ArcGIS Arcade – The GIS Language You Probably Haven’t Learned but Definitely Should

by | Jan 7, 2019

While the ArcGIS Arcade language has been around for awhile now most GIS professionals haven’t yet taken the time to examine how this simple expression language can be used to dynamically produce content and visualization for both ArcGIS Pro and ArcGIS Online.  Arcade can be used to assist with labeling, symbology rendering, field calculation, and pop-up content.  Dynamic labeling and visualization has become a lot easier with the release of Arcade. What makes Arcade unique is that the expressions are portable, so that they can be used through the whole ArcGIS Platform.  Scripts you create in ArcGIS Pro can also be read and executed via a WebMap in traditional browser or mobile applications or via the JavaScript API for ArcGIS.

Response to a Common Problem

Arcade is a response to a common problem. How do you display data when there is no column in the schema containing that data? Up until now, if the map layer you are working with did not have exactly the right attribute data you need, you had two choices:

  • Alter the underlying data, or
  • Bring in the services of an application developer

ArcGIS Arcade has a simple scripting syntax that enables you to manipulate your existing data to generate new information based on it. While this sort of functionality has always been available in certain Esri products – most notably Desktop – the aim behind Arcade is to make it available everywhere in the ArcGIS platform, and for it to work identically in all environments.  You can almost think of Arcade as “Excel for ArcGIS”. In much the same way as Excel lets you write formula to work with spreadsheet data, Arcade lets you do the same with map data.

Arcade Profiles

The situations in which you can use the Arcade expression language are known as profiles. Quite simply, a profile is a context in which an Arcade expression can be evaluated and understood. Currently there are five such profiles: visualization, labeling, pop-up, field calculate, and aliases.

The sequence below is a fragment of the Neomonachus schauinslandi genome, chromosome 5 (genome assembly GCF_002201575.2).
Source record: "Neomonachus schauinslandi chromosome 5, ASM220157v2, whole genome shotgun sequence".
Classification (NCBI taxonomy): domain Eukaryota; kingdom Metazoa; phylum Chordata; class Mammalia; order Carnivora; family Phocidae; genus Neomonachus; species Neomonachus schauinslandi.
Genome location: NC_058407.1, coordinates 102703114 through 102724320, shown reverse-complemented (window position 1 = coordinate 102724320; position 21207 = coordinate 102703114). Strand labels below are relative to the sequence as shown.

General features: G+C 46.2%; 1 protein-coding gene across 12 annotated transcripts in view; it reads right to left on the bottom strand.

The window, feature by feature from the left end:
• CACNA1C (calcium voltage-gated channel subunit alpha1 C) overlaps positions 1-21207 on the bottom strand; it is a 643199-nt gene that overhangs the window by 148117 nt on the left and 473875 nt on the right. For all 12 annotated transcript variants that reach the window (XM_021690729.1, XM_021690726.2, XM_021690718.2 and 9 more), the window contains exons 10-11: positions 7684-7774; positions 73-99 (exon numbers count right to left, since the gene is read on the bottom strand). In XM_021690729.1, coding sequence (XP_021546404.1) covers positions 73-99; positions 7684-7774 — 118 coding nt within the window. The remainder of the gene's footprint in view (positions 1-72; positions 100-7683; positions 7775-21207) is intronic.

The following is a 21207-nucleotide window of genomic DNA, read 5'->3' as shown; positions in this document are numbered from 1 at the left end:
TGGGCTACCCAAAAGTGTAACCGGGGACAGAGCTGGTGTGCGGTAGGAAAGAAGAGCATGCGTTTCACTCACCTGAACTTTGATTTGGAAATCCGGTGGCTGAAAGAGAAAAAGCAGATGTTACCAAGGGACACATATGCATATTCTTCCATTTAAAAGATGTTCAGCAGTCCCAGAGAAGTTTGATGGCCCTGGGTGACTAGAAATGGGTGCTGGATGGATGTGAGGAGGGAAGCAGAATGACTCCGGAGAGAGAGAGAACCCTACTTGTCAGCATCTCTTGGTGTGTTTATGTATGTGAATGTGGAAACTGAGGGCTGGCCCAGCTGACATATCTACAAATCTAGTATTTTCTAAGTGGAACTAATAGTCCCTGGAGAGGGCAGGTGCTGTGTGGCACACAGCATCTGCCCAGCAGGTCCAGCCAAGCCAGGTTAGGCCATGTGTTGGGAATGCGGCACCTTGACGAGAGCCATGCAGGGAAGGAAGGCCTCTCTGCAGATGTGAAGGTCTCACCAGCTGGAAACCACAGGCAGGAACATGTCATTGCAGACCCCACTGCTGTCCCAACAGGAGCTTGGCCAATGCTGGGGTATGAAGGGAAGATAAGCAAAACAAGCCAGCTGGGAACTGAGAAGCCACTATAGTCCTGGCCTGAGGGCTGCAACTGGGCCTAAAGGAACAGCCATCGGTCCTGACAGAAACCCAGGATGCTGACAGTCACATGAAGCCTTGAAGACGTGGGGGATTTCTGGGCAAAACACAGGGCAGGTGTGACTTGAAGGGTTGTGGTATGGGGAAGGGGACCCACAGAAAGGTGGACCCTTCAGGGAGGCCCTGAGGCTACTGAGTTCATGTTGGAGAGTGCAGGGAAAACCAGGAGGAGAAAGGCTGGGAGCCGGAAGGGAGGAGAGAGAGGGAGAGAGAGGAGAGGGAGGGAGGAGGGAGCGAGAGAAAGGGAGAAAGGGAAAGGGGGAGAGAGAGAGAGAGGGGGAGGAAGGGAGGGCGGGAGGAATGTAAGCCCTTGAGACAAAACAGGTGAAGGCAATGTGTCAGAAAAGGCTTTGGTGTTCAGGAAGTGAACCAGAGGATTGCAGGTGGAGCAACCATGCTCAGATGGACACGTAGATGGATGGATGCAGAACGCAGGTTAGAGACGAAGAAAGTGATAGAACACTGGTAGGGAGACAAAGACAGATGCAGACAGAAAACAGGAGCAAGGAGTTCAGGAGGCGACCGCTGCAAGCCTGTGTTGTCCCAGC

• The visualization profile lets you take the data you already have and use it in expressions to determine how to render that data.
  • The labeling profile lets you specify which label a particular feature should show, and how that label should be formatted.
  • The pop-up profile lets you specify content for a popup specific to a particular feature.
  • The field calculate profile performs field attribute calculation.
  • The alias profile lets you access numeric data and manipulate it to return a string.

Visualization Profile Example

Let’s show what is probably the most common use case for Arcade first. The map in the screenshot below shows the solar energy potential for various buildings in Bristol, England. The Arcade expression used to create this information is shown in the inset. It just examines the value of the field which corresponds to the photovoltaic generation potential in Kilowatt Hours per year and, based upon it, returns either Low, Average or High which is used to render the building footprints accordingly. Note that Low, Average, or High are not values available in an existing attribute field in the source map. They are being dynamically evaluated at runtime. You could extend this example to render areas of the city based on average solar potential in each area. You wouldn’t need to add this information to the attribute data, you could just use Arcade to evaluate it on the fly based on data you already have.